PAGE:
Wildlife - Species
Species Specific Regulations
Licenses: Hunting License required and Big Game Permit. WMA Permit is required when hunting on WMA Land.
Limits: Limits vary according to game zones please check Rules and Regulations for Limits.
White-Tailed Deer (Odocoileus virginianus)
White-tailed deer tracks
The white-tailed deer has two seasonal coats. The spring/summer coat is reddish tan, and relatively short, with a thin and wiry hair texture. The winter coat is more grayish or even bluish tan with heavy, long guard hairs and a thick undercoat that provides excellent insulation. White patches are found around the eyes, on the throat, belly, tail (underside), and insides of the legs. When in flight, the large white tail or flag, flipped up in the air can be the easiest way to spot the deer.
Weights vary considerably, but an average adult male weighs 175 pounds while a female weighs about 120 pounds.
Approximately 10 years in the wild.
South Carolina State Record: The 1906-2010 SC White-tailed Deer Antler Records are divided into Non-Typical White-tailed and Typical White-Tailed Deer.
Quality deer habitat includes a mixture of trees, shrubs, vines, forbs, grasses and other plants such as fungi and sedges. Certain plants within each of these categories benefit deer more than others. Desirable plants should be well interspersed throughout an area, so that the whole area functions as deer habitat. Some type of water source should be available every mile or so. Enough area with appropriate plants should be available to support a viable population.
Statewide. Deer population by county is not comparable among counties because counties vary in size and are, therefore, not directly comparable.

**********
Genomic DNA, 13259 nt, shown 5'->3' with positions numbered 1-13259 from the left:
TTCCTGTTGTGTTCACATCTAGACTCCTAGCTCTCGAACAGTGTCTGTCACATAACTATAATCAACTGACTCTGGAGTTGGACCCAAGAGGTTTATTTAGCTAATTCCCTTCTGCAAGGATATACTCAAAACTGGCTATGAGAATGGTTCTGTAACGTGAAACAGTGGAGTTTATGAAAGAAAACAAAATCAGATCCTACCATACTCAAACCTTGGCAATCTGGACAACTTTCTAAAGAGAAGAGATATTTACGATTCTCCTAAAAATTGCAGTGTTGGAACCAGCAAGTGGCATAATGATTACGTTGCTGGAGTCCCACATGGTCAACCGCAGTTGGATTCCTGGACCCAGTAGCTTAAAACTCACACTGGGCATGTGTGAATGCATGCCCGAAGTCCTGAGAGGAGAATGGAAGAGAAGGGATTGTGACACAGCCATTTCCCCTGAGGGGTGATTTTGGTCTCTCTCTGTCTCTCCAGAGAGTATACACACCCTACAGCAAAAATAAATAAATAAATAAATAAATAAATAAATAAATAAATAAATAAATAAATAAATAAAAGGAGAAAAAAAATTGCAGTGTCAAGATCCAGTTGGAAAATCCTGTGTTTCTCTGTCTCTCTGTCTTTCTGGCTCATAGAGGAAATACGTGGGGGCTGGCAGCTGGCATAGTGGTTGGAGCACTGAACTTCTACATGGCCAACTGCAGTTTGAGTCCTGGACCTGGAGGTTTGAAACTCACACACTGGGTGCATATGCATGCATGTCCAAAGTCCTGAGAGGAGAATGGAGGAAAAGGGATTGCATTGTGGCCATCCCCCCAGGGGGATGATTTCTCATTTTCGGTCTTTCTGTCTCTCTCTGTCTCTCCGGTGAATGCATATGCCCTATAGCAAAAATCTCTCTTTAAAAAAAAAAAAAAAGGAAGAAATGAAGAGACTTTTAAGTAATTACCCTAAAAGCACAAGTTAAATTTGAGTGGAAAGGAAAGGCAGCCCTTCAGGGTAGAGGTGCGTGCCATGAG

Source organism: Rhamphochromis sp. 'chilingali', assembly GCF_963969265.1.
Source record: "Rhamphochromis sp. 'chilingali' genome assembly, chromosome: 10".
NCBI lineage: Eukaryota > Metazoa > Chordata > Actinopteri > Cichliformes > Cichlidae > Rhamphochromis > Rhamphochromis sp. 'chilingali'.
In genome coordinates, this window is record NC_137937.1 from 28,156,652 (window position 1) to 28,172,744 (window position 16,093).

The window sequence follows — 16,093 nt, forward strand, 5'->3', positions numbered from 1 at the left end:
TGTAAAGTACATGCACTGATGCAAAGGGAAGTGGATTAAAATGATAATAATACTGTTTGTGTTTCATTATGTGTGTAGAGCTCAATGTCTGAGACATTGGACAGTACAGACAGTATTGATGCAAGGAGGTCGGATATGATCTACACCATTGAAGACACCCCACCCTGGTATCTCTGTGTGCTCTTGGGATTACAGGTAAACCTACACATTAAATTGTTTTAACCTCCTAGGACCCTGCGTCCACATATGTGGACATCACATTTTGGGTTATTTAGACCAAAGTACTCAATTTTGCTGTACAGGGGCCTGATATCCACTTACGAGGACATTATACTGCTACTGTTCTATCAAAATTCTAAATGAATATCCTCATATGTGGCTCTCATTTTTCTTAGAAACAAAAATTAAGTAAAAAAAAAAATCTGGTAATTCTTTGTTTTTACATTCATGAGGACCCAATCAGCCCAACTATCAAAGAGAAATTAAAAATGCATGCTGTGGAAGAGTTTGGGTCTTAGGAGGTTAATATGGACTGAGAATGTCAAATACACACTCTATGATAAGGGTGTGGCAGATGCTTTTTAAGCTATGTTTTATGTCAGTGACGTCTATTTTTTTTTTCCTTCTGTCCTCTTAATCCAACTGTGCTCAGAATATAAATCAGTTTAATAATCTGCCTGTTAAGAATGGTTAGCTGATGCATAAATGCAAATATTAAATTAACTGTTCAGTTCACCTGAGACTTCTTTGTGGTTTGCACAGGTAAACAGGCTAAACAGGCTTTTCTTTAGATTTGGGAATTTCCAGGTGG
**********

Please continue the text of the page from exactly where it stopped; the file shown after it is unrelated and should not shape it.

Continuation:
- White-tailed deer are extremely adaptable in their food habits.
- Deer consume primarily wild herbs, fruits and agricultural crops; however, they can survive on the leaves, buds and twigs of woody trees and shrubs when other foods are scare.
- When abundant, acorns are the mainstay of the fall and winter diet.
Peak Breeding Activity
Map of Peak Breeding Date for White-tailed Deer in South Carolina
Early to mid-November; begins as early as mid-October and runs through mid-January
- Courtship activities among deer begin in mid-October. Bucks will chase does over a period of five or six days prior to mating.
- The buck will mate with a doe several times and remain with her for a few days keeping other males away.
- Eventually the two will separate and the male will go on to breed more does before the breeding or rutting period ends.
187-222 days; average 200 days
If a deer fawn is found alone in the woods, leave it there. Its mother has not abandoned it; she is probably nearby.
Many people who come upon a solitary spotted fawn in the woods or along a roadway mistakenly assume the animal has been deserted by its mother. Young fawns like this have not been abandoned, but are still in the care of a doe.
The apparently "helpless" deer fawns born during April, May and June in South Carolina will begin daily movements with their mothers in about three or four weeks. Human handling and disturbance of fawns can cause a doe to shy away or even desert her offspring.
- Antlerless Deer Application (Adobe PDF 36KB)
- Carolina Sandhills NWR Hunt Dates
- Deer Harvest Record Form (Adobe PDF 7KB)
- Deer Hunter's Guide for Aging and Jawbone Removal (Adobe PDF 2MB)
- Official Score Sheet for Measuring Antlers and Instructions (Adobe PDF 94KB)
- Upstate Mobility Impaired Deer Hunt Application
- Wildlife Management Areas
- Wildlife Management Area Public Hunt Applications
- Youth Deer Hunts
Some of the files above are provided in the Adobe® Acrobat® (PDF) format. Adobe® Reader® is required to open these files and is available as a free download from the Adobe® Web site.
P. O. Box 167
Columbia, SC 29202-0167